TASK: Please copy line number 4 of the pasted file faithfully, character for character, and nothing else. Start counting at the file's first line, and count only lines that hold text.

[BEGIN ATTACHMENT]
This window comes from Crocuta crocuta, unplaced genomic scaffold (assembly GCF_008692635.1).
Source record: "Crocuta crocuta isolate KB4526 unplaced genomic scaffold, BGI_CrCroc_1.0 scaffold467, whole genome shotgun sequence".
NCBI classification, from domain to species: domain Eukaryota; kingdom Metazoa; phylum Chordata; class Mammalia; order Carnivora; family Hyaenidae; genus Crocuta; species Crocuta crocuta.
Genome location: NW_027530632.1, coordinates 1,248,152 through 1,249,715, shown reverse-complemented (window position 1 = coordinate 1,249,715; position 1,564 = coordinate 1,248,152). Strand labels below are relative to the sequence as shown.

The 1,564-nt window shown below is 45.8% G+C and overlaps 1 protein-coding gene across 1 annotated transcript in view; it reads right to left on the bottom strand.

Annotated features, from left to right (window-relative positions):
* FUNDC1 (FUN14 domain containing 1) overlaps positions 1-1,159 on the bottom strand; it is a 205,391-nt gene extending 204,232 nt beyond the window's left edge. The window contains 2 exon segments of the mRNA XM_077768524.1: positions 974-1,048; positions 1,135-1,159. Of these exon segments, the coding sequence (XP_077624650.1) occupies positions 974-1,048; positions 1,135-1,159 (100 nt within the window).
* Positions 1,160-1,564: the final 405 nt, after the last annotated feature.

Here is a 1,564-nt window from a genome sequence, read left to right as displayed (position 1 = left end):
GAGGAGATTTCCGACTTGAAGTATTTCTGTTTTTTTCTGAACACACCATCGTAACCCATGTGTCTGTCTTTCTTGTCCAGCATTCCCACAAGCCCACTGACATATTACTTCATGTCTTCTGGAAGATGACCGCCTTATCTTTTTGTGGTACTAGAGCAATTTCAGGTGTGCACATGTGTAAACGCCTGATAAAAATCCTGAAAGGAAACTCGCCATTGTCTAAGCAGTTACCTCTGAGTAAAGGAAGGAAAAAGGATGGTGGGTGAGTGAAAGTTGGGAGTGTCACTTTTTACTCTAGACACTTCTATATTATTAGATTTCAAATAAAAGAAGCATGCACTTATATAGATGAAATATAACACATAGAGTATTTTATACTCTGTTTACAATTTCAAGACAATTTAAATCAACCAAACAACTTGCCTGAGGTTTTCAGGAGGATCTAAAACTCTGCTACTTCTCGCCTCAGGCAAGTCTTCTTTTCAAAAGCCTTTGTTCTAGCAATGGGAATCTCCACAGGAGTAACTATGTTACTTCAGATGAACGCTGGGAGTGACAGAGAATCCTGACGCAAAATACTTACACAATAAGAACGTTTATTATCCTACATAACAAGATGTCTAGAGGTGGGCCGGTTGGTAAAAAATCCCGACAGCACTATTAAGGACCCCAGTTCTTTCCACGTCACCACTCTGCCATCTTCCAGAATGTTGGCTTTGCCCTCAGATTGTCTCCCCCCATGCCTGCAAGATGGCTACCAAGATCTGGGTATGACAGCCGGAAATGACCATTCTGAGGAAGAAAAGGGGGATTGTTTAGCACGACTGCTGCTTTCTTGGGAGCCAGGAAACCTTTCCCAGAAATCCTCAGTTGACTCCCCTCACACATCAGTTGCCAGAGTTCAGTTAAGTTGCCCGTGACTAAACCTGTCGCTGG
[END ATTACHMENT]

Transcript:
Genome location: NW_027530632.1, coordinates 1,248,152 through 1,249,715, shown reverse-complemented (window position 1 = coordinate 1,249,715; position 1,564 = coordinate 1,248,152). Strand labels below are relative to the sequence as shown.